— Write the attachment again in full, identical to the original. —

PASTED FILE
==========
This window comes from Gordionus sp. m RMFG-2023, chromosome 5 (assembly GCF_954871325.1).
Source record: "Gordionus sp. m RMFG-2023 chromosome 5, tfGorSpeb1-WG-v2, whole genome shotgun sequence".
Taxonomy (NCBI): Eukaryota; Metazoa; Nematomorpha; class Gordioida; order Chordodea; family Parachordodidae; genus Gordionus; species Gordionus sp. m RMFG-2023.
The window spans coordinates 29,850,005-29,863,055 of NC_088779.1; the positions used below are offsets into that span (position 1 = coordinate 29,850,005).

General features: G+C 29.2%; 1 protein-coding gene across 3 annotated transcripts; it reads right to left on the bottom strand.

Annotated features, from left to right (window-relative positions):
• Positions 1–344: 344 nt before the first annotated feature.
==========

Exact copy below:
This window comes from Gordionus sp. m RMFG-2023, chromosome 5 (assembly GCF_954871325.1).
Source record: "Gordionus sp. m RMFG-2023 chromosome 5, tfGorSpeb1-WG-v2, whole genome shotgun sequence".
Taxonomy (NCBI): Eukaryota; Metazoa; Nematomorpha; class Gordioida; order Chordodea; family Parachordodidae; genus Gordionus; species Gordionus sp. m RMFG-2023.
The window spans coordinates 29,850,005-29,863,055 of NC_088779.1; the positions used below are offsets into that span (position 1 = coordinate 29,850,005).

General features: G+C 29.2%; 1 protein-coding gene across 3 annotated transcripts; it reads right to left on the bottom strand.

Annotated features, from left to right (window-relative positions):
• Positions 1–344: 344 nt before the first annotated feature.